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Why Investors are Excited About Intrexon and Ziopharm's New Deal

The news out of the J.P. Morgan Healthcare Conference keeps on coming for biotech investors. Intrexon (NYSE:XON) and its oncology partner Ziopharm (NASDAQ:ZIOP) announced their arrival into the biopharmaceutical field's latest craze: chimeric antigen receptor T cell, or CAR-T, therapies. The duo has entered into an exclusive deal with The University of Texas MD Anderson Cancer Center to license a proprietary approach to the hot new immunotherapy method, which the trio is hoping could result in manufacturing, efficacy, and safety benefits over more widely used approaches. Shares of both companies are up considerably higher today on the news, so let's explore what the deal really means for investors.

What are the highlights of the deal?
Intrexon and Ziopharm will get exclusive rights to a novel CAR-T approach for treating various types of cancers. Both companies handed MD Anderson $7.5 million of common stock to close the deal in time for an announcement at the J.P. Morgan Healthcare Conference. But each will print an additional $50 million in new shares to give to MD Anderson within the next 60 days, which brings the total equity transfer to $115 million.

The deal reflects the reality that both companies are a bit late to the CAR-T party, but there's more. Ziopharm has agreed to fund research activities at MD Anderson to the tune of between $15 million and $20 million per year for the next three years. The development stage biotech had $46 million at the end of September and burns roughly $7 million per quarter, meaning Ziopharm will need to raise additional capital in 2015 and beyond to fulfill its obligations.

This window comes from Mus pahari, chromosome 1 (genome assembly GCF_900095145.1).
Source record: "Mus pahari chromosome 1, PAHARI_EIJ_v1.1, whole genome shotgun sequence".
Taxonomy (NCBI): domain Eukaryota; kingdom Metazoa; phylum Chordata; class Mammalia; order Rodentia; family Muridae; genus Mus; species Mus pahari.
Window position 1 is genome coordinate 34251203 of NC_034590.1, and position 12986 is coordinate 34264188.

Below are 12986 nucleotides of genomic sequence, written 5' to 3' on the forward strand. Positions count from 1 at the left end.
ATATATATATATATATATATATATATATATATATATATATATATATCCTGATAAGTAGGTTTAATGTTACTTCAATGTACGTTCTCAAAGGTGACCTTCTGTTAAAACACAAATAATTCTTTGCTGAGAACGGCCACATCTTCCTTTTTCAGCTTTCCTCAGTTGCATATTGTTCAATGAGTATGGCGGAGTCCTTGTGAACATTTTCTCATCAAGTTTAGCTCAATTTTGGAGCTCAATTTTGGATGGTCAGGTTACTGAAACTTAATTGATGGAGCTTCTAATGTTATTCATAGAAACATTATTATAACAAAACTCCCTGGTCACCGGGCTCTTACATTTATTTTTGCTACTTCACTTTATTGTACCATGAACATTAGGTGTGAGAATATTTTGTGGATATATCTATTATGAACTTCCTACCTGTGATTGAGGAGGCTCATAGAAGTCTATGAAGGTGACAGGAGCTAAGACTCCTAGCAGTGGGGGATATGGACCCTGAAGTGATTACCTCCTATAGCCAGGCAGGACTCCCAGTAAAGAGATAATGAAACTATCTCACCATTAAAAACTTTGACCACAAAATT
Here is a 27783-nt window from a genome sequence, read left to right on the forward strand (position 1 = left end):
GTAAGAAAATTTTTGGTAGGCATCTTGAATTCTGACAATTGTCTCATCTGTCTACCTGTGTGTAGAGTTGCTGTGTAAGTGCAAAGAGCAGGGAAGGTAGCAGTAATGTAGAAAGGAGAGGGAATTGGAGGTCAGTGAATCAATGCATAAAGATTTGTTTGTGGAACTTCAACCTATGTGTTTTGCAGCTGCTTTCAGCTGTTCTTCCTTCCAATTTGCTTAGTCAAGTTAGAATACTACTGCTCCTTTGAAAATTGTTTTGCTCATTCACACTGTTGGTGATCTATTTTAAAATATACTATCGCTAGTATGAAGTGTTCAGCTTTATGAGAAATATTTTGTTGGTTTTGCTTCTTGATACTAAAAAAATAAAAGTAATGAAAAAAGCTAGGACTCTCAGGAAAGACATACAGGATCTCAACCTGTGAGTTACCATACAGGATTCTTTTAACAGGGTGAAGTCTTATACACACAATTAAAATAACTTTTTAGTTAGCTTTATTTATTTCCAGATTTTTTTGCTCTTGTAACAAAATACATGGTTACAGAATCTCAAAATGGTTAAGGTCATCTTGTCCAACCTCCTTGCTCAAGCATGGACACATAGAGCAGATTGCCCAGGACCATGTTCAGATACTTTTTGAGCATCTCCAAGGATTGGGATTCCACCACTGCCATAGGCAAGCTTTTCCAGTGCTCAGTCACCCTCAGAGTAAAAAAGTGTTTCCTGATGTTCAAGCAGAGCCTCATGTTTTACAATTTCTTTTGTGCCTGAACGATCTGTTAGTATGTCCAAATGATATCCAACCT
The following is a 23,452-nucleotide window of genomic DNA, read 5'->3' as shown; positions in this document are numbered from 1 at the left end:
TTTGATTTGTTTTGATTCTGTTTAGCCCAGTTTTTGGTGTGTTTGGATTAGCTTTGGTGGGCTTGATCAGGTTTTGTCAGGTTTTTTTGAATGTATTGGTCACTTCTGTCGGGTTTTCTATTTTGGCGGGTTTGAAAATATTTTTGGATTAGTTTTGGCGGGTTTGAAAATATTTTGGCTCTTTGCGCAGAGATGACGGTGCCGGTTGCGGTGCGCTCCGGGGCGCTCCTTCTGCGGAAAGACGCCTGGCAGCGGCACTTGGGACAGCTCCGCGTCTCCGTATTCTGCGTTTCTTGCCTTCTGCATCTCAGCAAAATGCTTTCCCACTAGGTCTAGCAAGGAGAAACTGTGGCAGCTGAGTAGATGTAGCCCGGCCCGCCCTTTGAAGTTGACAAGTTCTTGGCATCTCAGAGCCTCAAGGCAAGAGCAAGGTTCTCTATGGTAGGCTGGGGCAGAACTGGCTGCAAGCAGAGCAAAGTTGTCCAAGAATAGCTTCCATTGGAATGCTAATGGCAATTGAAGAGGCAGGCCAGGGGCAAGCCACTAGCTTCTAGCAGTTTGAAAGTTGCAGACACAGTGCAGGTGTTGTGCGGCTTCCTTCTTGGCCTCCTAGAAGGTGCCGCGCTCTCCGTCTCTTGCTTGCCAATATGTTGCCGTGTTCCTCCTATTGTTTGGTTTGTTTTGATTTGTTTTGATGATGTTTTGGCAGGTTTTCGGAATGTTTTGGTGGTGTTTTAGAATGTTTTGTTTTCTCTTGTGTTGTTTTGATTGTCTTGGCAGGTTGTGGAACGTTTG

It will likely get help from Intrexon, which owned 16% of the company at the end of September, essentially making Ziopharm a partially owned subsidiary. Intrexon will see its ownership stake decline after the dilution from the MD Anderson equity offer, but will also likely be a leading participant of future fundraising rounds of Ziopharm.

The new CAR-T trio expects to launch up to five clinical trials in 2015 and develop manufacturing programs in 2016. And despite the large upfront nature of the deal, the technology platforms wielded by Intrexon and Ziopharm are a perfect fit for the new CAR-T approach -- although that alone doesn't mean it will prove safe or effective.

What's so great about CAR-T?
The immunotherapy approach collects a cancer patient's T cells, a potent type of immune cell, and genetically engineers them to produce special surface proteins called CARs, which recognize specific proteins on the surface of cancer tumor cells. Researchers grow the engineered cells to high concentrations and inject them back into a patient's body. In other words, CARs allow T cells to find cancer more selectively while limiting the damage to a patient's healthy cells...


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